9. 9. The Steinway Tradition <ul><li>The long island plant produces 3500 instruments in 1980 in which 2000 grand & pianos 1500 verticals. </li></ul><ul><li>At Hamburg plant produces 2000 pianos in which 1400 grand & rest were verticals. </li></ul><ul><li>They brings their aid in purchase of millions of dollars including Rosewood from Brazil, Mahogany from Africa Sitka spruce from Alaska. </li></ul>
  10. 10. The Steinway Tradition <ul><li>R&D were also important at Steinway new methods, material ,design features often originated with the firm. </li></ul><ul><li>Steinway concert service maintained a “bank” of pianos in cities across the U.S for the use of Steinway. </li></ul><ul><li>Steinway was far better represented in the market for grand pianos not for vertical pianos. </li></ul>
  11. 11. problems <ul><li>In 1980 less than 2% of all pianos sold in US were Steinway vertical pianos. </li></ul><ul><li>Co.’s position as a manufacturer of vertical </li></ul><ul><li>pianos was less established . It is b’cos of limited production volumes, backlogs (arrears of work) were common. </li></ul><ul><li>In 1980 co.’s revenues were $50million,compared with piano industry total sale of $424million .co.’s pretax profit was near by only 15%. </li></ul>
  12. 12. The market and Competition <ul><li>In 1909 the total units produced was 3,64,545 in US. </li></ul><ul><li>The decline of the production of 34,305 units during the great depression in 1933. </li></ul><ul><li>years no.of unit sold including imports </li></ul><ul><li>1940 1,36,332 </li></ul><ul><li>1950 1,72,331 </li></ul><ul><li>1960 1,98,200 </li></ul><ul><li>1970 1,93,814 </li></ul><ul><li>1980 2,23,000(approximately) </li></ul>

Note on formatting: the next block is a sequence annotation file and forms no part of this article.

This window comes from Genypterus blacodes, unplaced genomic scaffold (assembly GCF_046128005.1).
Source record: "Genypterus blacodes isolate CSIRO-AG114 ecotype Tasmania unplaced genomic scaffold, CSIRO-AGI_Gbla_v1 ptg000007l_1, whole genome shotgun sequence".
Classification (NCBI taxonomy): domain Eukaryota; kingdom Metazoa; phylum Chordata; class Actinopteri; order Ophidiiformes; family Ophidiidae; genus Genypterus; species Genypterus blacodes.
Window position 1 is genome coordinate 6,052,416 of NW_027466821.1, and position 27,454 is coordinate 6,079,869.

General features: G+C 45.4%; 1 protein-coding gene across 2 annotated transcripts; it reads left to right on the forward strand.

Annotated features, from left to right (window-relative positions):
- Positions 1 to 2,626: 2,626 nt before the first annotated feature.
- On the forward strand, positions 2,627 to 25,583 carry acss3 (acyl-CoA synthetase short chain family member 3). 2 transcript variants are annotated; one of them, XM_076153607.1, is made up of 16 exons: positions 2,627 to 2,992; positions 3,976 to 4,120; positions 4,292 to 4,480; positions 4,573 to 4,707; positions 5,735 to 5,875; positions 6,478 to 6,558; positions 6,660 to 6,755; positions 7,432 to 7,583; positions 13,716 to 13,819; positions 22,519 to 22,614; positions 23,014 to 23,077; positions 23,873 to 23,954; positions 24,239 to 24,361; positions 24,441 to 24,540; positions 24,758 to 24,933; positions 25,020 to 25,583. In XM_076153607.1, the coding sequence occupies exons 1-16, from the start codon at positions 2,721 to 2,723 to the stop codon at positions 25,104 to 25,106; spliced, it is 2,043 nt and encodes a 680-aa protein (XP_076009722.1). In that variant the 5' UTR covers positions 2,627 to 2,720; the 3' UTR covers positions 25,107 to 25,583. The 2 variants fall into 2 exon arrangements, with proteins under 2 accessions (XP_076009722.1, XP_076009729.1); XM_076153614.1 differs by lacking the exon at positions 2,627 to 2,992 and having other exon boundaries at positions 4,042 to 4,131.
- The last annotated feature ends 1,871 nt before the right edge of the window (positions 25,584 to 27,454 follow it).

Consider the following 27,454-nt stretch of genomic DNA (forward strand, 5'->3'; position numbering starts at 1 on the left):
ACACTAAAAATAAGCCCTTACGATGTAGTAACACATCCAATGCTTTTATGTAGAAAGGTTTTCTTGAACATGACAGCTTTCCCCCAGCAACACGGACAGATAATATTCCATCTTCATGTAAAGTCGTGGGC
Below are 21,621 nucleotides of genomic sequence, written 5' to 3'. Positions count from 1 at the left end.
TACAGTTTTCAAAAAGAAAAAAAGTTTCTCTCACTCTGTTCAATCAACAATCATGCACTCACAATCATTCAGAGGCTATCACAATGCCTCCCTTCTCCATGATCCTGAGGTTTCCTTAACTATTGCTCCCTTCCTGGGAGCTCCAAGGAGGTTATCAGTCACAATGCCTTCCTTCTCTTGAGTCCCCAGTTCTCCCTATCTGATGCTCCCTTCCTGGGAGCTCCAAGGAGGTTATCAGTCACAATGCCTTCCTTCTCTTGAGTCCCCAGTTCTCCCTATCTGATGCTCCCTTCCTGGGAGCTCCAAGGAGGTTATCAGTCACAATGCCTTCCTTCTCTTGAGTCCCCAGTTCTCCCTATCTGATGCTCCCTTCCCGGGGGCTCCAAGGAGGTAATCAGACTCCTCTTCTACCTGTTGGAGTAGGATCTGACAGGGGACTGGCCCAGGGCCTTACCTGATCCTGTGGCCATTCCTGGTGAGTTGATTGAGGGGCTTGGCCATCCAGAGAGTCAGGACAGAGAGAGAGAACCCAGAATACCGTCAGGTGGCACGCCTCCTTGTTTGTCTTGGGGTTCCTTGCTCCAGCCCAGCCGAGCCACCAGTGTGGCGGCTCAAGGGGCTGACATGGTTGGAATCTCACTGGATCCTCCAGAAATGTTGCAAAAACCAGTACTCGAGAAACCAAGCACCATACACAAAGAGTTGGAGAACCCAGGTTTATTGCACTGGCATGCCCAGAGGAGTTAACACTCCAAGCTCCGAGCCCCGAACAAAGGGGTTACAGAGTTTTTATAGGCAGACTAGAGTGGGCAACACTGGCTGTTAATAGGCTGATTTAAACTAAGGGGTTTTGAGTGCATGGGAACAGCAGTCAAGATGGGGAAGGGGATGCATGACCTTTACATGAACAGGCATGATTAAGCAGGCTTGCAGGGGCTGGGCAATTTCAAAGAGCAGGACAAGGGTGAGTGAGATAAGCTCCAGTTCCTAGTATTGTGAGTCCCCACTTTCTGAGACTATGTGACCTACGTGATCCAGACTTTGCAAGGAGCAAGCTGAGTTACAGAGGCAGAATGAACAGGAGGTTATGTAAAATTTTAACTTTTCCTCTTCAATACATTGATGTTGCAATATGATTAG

13. 13. The market and Competition <ul><li>In 1977 there were 16 establishments whose primary business was the production of pianos. </li></ul><ul><li>Total employed 4700 people. Wages paid to them $32.9million. </li></ul>
  14. 14. About pianos <ul><li>Two segments of pianos </li></ul><ul><li>1) Grand pianos </li></ul><ul><li>2) vertical pianos </li></ul><ul><li>Grand pianos were larger & more expansive </li></ul><ul><li>It generally possessed a louder & more resonant tone. </li></ul><ul><li>The market for Grand was much smaller than for vertical. </li></ul>
  15. 15. Domestic competition <ul><li>Main two competitors </li></ul><ul><li>1) Baldwin piano & Organ co.(subsidiary of Baldwin-united co) </li></ul><ul><li>2)Kimball international (Austrian subsidiary) </li></ul><ul><li>Approximately 800 dealers involved domestically (including 140 of Steinway) </li></ul>